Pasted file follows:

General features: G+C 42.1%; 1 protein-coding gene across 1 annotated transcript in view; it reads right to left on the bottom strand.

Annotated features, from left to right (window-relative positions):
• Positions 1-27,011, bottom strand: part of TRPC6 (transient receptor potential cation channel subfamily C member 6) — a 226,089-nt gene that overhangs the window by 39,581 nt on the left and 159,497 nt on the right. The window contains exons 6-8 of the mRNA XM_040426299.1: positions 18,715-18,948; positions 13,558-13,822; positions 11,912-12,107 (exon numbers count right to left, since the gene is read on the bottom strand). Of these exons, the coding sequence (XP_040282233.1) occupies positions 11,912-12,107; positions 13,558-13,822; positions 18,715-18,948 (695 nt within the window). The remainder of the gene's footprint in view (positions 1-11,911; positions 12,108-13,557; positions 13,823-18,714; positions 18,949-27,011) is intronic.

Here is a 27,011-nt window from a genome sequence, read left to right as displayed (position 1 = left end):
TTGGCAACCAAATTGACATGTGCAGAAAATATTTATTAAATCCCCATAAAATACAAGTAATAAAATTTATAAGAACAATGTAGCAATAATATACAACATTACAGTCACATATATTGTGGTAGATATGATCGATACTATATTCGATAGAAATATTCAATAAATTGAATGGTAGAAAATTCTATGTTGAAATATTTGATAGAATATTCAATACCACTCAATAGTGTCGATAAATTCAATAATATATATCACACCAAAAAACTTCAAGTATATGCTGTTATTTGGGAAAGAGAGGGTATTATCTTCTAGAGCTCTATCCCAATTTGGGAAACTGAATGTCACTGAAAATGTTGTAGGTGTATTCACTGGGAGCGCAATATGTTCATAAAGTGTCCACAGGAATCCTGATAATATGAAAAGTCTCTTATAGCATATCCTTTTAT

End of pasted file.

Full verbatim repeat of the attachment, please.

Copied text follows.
General features: G+C 42.1%; 1 protein-coding gene across 1 annotated transcript in view; it reads right to left on the bottom strand.

Annotated features, from left to right (window-relative positions):
• Positions 1-27,011, bottom strand: part of TRPC6 (transient receptor potential cation channel subfamily C member 6) — a 226,089-nt gene that overhangs the window by 39,581 nt on the left and 159,497 nt on the right. The window contains exons 6-8 of the mRNA XM_040426299.1: positions 18,715-18,948; positions 13,558-13,822; positions 11,912-12,107 (exon numbers count right to left, since the gene is read on the bottom strand). Of these exons, the coding sequence (XP_040282233.1) occupies positions 11,912-12,107; positions 13,558-13,822; positions 18,715-18,948 (695 nt within the window). The remainder of the gene's footprint in view (positions 1-11,911; positions 12,108-13,557; positions 13,823-18,714; positions 18,949-27,011) is intronic.

Here is a 27,011-nt window from a genome sequence, read left to right as displayed (position 1 = left end):
TTGGCAACCAAATTGACATGTGCAGAAAATATTTATTAAATCCCCATAAAATACAAGTAATAAAATTTATAAGAACAATGTAGCAATAATATACAACATTACAGTCACATATATTGTGGTAGATATGATCGATACTATATTCGATAGAAATATTCAATAAATTGAATGGTAGAAAATTCTATGTTGAAATATTTGATAGAATATTCAATACCACTCAATAGTGTCGATAAATTCAATAATATATATCACACCAAAAAACTTCAAGTATATGCTGTTATTTGGGAAAGAGAGGGTATTATCTTCTAGAGCTCTATCCCAATTTGGGAAACTGAATGTCACTGAAAATGTTGTAGGTGTATTCACTGGGAGCGCAATATGTTCATAAAGTGTCCACAGGAATCCTGATAATATGAAAAGTCTCTTATAGCATATCCTTTTAT